Microsoft CFO Amy Hood Warned Employees Not to ‘Build a Gold Toilet'

Microsoft CFO Amy Hood Warned Employees Not to ‘Build a Gold Toilet'

Microsoft's Chief Financial Officer, Amy Hood, warned employees in 2018 not to "build gold toilets" during a meeting. This was revealed in an email sent by another executive in the wake of Microsoft's legal battle with U.S. Antitrust regulators.

Microsoft's head of gaming acknowledged that Microsoft had in fact done what Hood warned against, as it was planning to test a cloud-based service for playing videogames.


Emails that were revealed during court hearings held last month about the planned sale of software by the company show that its finance chief warned employees to not "build a toilet in gold" during a meeting in 2018.

Activision Blizzard


The quip could be a reference to a social media claim from 2016 (

Snopes proves that the claims made by Snopes are false

() that the former President Donald Trump had a solid-gold toilet. Rapper MC Hammer


Did you? The reference, whatever its source, seems to show that highly valued technology companies can build products simply because they are able to, without considering the possibility that their customers will not like them.

In an email sent to Phil Spencer, Microsoft's CEO for gaming, in February 2019, Vice President Catherine Gluckstein said, "Amy’s words from the fall meeting still ring in me – 'don't make a gold bathroom'." Gluckstein is responsible for advertising and the cloud game streaming service formerly called xCloud.

Microsoft's spokesperson declined to comment on Hood’s remarks.

Gluckstein made the comment about toilets just before mentioning Microsoft's plans for xCloud to be tested with consumers. She said that she wasn't sure what Microsoft was trying determine with these tests, and how the feature would fit into Xbox's marketing strategy.

Gluckstein wrote: "I have made this mistake too many times, and I am sure that everyone else has done so, when we built features before answering the core questions."

Spencer replied that mobile gamers do not necessarily want to use an Xbox controller while playing a hardcore Halo game on their phone.

Spencer wrote: "This is the building of our gold seat" (for existing TAM). It doesn't help our growth."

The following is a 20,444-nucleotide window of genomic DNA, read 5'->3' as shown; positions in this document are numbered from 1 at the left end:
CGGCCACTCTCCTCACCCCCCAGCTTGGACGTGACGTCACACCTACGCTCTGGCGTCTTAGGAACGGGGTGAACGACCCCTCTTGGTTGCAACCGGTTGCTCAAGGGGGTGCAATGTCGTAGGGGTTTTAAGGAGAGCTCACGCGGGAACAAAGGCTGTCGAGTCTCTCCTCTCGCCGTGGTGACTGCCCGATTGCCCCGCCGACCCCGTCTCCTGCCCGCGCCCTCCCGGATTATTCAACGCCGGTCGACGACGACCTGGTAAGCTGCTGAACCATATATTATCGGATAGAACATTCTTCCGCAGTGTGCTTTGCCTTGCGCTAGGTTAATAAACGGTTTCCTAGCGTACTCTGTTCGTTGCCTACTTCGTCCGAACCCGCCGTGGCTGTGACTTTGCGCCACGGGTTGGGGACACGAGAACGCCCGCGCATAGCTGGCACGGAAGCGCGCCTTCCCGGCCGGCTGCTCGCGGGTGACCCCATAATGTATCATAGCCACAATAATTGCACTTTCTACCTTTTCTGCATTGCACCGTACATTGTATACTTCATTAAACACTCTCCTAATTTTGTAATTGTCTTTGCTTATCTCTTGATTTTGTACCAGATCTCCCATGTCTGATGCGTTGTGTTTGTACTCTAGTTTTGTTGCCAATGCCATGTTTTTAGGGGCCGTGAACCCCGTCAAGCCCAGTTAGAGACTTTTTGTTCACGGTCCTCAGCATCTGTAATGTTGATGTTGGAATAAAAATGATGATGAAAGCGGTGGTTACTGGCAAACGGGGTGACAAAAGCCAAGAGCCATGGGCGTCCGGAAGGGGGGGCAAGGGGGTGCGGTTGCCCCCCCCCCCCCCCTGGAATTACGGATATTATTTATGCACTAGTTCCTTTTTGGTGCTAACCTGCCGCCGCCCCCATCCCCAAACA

Spencer said that Microsoft should stop doing what it is currently doing and instead start acquiring intellectual property to release mobile games. It could also acquire a publisher of mobile games such as Nexon.

Gluckstein's response prompted her to wonder about other forms of internal development Microsoft might explore.

Gluckstein wrote: "It struck me that we are trying to run a perfect experiment, when we could be running several 'ceramic-toilet' experiments (smaller scope and more scrappy)." Would this be a more effective way of moving on from "guessing"? Do we push ourselves to find out the WHY of our customers fast enough?


Move forward

xCloud Beta testing will begin in 2019. Microsoft executives testified in court for five days, from June to July, about the xCloud beta testing.


xCloud (now known as Xbox Cloud Gaming) has not been able to compete with PCs and Microsoft's Xbox consoles where games are run locally. This year


shut down

Stadia is a new take on gaming streaming


Microsoft is still committed to cloud gaming. It's chosen to grow by making deals. The company announced last year its intention to purchase Activision Blizzard which produces the mobile hit Candy Crush Saga.

For $68.7 Billion

Microsoft will be able to close the deal despite the Federal Trade Commission's objections, as a federal judge will make the decision. British regulators are also involved

Try to block it


Below, you can read the emails that Spencer and Gluckstein sent to Hood in response to his "gold toilet" comment.



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